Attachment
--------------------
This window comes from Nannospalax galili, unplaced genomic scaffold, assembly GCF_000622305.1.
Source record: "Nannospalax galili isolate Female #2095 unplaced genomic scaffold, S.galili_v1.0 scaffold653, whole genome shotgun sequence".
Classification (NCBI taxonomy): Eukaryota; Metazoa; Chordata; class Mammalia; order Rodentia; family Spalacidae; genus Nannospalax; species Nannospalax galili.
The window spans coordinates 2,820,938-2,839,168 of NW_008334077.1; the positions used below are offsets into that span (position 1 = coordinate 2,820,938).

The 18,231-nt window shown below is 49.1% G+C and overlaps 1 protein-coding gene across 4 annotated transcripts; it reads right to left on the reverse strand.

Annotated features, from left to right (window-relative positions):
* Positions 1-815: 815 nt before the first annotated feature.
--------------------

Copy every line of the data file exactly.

This window comes from Nannospalax galili, unplaced genomic scaffold, assembly GCF_000622305.1.
Source record: "Nannospalax galili isolate Female #2095 unplaced genomic scaffold, S.galili_v1.0 scaffold653, whole genome shotgun sequence".
Classification (NCBI taxonomy): Eukaryota; Metazoa; Chordata; class Mammalia; order Rodentia; family Spalacidae; genus Nannospalax; species Nannospalax galili.
The window spans coordinates 2,820,938-2,839,168 of NW_008334077.1; the positions used below are offsets into that span (position 1 = coordinate 2,820,938).

The 18,231-nt window shown below is 49.1% G+C and overlaps 1 protein-coding gene across 4 annotated transcripts; it reads right to left on the reverse strand.

Annotated features, from left to right (window-relative positions):
* Positions 1-815: 815 nt before the first annotated feature.